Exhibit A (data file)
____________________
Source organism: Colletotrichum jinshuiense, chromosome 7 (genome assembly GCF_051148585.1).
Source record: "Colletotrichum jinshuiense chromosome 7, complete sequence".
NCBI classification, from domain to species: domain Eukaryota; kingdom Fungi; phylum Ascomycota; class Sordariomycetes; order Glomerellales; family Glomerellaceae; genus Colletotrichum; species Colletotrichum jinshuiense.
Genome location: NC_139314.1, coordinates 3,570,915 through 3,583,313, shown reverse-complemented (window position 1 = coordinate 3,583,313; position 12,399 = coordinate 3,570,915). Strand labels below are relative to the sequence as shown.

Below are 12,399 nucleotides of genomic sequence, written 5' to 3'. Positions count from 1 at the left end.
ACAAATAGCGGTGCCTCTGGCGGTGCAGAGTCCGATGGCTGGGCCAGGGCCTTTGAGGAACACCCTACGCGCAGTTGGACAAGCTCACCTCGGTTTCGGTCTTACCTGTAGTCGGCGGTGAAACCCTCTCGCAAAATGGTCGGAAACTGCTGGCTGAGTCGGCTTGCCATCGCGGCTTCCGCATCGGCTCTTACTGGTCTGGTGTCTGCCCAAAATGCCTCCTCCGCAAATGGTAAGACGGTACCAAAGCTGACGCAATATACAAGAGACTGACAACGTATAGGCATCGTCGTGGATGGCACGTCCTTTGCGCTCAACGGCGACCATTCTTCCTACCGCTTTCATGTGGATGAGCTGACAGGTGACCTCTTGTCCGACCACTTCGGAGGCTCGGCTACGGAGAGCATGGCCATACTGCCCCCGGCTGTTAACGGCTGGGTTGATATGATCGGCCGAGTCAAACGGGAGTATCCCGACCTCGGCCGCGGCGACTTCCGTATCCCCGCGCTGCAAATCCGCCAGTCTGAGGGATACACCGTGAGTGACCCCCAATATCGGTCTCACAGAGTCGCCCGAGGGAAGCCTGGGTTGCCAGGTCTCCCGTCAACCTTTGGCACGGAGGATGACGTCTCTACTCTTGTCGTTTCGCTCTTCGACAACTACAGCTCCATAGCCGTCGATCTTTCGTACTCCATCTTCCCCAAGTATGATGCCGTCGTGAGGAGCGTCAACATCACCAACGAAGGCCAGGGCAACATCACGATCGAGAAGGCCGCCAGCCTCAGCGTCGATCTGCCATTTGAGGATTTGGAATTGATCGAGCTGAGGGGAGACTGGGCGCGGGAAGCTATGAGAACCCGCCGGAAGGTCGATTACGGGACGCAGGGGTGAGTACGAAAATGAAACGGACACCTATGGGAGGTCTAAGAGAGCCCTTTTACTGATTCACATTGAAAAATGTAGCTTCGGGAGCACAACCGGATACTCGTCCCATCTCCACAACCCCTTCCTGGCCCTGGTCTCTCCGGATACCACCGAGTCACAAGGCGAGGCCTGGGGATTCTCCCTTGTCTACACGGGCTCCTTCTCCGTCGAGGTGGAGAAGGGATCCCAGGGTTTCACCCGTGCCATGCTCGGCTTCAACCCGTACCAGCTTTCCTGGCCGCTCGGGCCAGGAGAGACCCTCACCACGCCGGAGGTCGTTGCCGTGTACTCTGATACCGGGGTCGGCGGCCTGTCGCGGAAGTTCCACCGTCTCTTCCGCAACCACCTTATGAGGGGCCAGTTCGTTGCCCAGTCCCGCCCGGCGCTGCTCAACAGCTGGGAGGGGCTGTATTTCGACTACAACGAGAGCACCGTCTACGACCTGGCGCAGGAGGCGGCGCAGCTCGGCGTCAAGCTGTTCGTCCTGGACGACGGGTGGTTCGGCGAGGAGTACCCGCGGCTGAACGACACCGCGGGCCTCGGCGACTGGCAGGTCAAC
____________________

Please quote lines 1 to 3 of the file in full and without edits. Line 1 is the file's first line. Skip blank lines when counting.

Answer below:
Source organism: Colletotrichum jinshuiense, chromosome 7 (genome assembly GCF_051148585.1).
Source record: "Colletotrichum jinshuiense chromosome 7, complete sequence".
NCBI classification, from domain to species: domain Eukaryota; kingdom Fungi; phylum Ascomycota; class Sordariomycetes; order Glomerellales; family Glomerellaceae; genus Colletotrichum; species Colletotrichum jinshuiense.